(HealthDay News) More Americans are living to 90 and beyond, and by 2050 their ranks could reach almost 9 million, a new U.S. Census Bureau report finds…
"The older population is aging rapidly and people have to prepare for a higher probability of living to 90 and adapting their lifestyle and savings behavior to that fact," said Richard Suzman, director of the division of behavioral and social research at the U.S. National Institute on Aging, which commissioned the report.
"In addition, we need to redouble efforts at finding ways to prevent and treat dementia and frailty," he said.
Those people living to 90 and beyond are the fastest-growing group in the older population, Suzman said. "This is in part due to the size of older cohorts coupled with increases in life expectancy," he said.
Community: Actually, I plan to live well beyond age 90, and I’m doing everything I can to be healthy as long as possible.
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Some expect to work until retiring at 80

(UPI) Three-quarters of middle-class adults say they expect to work during retirement, with 25 percent saying they'll be punching the clock at 80, a U.S. survey says…
Americans have saved, on average, only 7 percent of their desired retirement nest egg -- a median of $25,000 in retirement savings versus a median retirement goal of $350,000, while three in 10 people in their 60s have saved less than $25,000 for retirement, [Joe Ready, director of Wells Fargo Institutional Retirement and Trust,] said.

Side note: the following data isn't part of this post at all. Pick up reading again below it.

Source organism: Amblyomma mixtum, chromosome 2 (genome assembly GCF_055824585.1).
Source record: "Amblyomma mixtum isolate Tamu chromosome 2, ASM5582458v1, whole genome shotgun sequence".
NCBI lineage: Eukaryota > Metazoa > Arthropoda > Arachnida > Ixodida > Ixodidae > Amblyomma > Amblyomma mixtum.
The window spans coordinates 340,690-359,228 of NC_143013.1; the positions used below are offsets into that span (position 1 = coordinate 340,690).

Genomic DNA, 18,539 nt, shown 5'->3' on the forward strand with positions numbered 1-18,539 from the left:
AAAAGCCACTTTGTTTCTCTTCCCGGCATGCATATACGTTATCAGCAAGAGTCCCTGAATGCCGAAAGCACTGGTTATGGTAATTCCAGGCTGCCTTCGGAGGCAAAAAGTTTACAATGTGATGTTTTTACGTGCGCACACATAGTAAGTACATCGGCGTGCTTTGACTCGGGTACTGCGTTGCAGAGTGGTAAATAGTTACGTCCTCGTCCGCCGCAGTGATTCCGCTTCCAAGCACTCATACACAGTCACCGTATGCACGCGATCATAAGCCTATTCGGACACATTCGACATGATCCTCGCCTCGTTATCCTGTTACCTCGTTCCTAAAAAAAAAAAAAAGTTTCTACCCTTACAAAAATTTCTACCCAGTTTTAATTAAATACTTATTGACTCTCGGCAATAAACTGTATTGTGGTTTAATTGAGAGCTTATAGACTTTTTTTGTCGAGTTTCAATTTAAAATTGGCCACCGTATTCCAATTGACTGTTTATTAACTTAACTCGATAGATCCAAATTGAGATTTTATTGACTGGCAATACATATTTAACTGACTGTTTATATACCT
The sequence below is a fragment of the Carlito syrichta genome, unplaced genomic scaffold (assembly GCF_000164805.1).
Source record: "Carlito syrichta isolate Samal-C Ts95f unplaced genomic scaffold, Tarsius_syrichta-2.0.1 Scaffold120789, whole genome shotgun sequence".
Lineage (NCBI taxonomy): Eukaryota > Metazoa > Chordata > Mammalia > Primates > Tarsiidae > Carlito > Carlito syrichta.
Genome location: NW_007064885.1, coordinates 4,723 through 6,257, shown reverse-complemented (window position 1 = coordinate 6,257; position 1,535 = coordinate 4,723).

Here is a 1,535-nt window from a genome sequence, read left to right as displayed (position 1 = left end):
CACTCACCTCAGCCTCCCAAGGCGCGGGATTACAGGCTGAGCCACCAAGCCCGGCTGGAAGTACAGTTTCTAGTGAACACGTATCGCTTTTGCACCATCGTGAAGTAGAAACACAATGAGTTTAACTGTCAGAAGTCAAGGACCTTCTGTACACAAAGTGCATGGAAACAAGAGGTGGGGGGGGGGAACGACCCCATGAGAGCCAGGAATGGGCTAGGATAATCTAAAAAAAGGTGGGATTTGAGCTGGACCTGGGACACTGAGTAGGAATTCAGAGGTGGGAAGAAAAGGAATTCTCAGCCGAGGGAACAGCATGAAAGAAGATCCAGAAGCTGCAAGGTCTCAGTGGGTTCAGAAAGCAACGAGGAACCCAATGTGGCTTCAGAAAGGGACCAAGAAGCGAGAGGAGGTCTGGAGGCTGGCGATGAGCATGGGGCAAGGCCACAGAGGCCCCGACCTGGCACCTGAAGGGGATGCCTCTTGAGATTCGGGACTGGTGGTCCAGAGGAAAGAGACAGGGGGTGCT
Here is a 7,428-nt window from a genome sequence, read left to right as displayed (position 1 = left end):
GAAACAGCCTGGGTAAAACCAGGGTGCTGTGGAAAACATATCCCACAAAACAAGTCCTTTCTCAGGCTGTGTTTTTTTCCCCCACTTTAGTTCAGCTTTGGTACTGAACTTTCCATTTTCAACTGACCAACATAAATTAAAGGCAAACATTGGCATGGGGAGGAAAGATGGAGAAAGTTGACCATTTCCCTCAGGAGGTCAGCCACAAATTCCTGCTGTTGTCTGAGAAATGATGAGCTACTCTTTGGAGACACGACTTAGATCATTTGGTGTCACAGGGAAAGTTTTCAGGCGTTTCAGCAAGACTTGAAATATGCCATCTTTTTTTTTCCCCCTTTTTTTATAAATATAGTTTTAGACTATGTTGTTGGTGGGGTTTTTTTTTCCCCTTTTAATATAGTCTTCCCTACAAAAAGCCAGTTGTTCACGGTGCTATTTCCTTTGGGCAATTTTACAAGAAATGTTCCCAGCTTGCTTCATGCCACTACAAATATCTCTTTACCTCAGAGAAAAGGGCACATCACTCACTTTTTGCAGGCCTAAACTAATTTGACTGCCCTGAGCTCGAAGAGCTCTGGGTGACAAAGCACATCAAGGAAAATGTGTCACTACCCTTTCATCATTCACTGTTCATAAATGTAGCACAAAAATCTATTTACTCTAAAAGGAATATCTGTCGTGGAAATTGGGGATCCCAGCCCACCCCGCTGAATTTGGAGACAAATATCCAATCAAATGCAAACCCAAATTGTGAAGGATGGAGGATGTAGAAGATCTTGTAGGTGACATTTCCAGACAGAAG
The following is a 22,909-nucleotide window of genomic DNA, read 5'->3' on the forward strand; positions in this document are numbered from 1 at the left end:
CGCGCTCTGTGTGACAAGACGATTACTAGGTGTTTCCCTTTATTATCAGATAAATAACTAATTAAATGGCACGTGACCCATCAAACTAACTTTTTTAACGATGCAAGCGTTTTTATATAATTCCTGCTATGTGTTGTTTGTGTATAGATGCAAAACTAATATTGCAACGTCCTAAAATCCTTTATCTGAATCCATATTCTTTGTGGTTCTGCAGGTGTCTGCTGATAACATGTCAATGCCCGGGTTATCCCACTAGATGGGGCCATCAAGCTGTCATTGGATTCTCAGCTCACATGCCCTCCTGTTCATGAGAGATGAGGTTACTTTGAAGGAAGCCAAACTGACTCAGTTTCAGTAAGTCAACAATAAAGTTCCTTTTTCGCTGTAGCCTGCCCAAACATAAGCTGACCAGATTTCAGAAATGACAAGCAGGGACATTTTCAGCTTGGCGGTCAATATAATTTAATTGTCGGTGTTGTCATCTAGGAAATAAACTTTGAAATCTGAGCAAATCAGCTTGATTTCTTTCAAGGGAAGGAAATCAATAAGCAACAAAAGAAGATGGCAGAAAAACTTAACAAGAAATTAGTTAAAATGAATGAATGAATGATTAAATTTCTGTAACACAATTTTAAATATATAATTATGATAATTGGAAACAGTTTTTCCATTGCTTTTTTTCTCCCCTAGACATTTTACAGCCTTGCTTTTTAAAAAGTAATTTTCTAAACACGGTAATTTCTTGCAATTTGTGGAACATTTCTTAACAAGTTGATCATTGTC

Respondents estimated a median of $60,000 in retirement healthcare costs, but a 2010 study from the Center for Retirement Research at Boston College estimated the present value of lifetime uninsured healthcare costs for a typical married couple age 65 will be $197,000.
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Diabetes visual impairment declining

(UPI) The percentage of adults with diabetes who reported visual impairment dropped from 26 percent to 19 percent between 1997 and 2010, U.S. officials say.
A report, published in the Centers for Disease Control and Prevention, said diabetes can lead to visual impairment and blindness, but early detection and treatment of many common eye diseases, such as diabetic retinopathy and glaucoma, can reduce the risk…